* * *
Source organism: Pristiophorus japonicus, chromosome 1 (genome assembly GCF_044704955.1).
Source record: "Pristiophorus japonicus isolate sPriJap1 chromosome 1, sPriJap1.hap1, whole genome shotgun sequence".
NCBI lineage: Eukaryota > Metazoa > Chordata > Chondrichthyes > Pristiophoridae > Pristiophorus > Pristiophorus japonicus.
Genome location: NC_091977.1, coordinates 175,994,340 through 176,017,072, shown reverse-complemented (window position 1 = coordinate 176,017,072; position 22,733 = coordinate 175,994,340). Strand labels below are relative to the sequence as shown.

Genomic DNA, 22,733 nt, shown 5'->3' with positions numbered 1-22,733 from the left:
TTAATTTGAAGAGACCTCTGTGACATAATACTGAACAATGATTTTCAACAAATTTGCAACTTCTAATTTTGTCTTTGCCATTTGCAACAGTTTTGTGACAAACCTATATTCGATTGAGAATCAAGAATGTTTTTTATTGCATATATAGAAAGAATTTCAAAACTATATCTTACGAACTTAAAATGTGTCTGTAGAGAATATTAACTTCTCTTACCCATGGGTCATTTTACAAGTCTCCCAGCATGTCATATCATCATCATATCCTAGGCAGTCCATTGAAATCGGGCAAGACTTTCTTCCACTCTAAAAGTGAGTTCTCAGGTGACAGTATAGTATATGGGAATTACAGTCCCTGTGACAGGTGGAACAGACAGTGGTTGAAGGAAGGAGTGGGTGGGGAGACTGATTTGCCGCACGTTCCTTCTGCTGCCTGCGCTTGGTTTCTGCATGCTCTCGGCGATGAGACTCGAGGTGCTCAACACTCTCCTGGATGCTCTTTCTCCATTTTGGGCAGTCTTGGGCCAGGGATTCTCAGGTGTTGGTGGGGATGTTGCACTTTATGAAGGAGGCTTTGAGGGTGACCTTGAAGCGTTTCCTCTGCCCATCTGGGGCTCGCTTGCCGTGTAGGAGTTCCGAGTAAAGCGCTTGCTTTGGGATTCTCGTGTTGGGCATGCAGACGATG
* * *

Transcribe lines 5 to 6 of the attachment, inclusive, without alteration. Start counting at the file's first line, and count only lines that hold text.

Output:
Genomic DNA, 22,733 nt, shown 5'->3' with positions numbered 1-22,733 from the left:
TTAATTTGAAGAGACCTCTGTGACATAATACTGAACAATGATTTTCAACAAATTTGCAACTTCTAATTTTGTCTTTGCCATTTGCAACAGTTTTGTGACAAACCTATATTCGATTGAGAATCAAGAATGTTTTTTATTGCATATATAGAAAGAATTTCAAAACTATATCTTACGAACTTAAAATGTGTCTGTAGAGAATATTAACTTCTCTTACCCATGGGTCATTTTACAAGTCTCCCAGCATGTCATATCATCATCATATCCTAGGCAGTCCATTGAAATCGGGCAAGACTTTCTTCCACTCTAAAAGTGAGTTCTCAGGTGACAGTATAGTATATGGGAATTACAGTCCCTGTGACAGGTGGAACAGACAGTGGTTGAAGGAAGGAGTGGGTGGGGAGACTGATTTGCCGCACGTTCCTTCTGCTGCCTGCGCTTGGTTTCTGCATGCTCTCGGCGATGAGACTCGAGGTGCTCAACACTCTCCTGGATGCTCTTTCTCCATTTTGGGCAGTCTTGGGCCAGGGATTCTCAGGTGTTGGTGGGGATGTTGCACTTTATGAAGGAGGCTTTGAGGGTGACCTTGAAGCGTTTCCTCTGCCCATCTGGGGCTCGCTTGCCGTGTAGGAGTTCCGAGTAAAGCGCTTGCTTTGGGATTCTCGTGTTGGGCATGCAGACGATG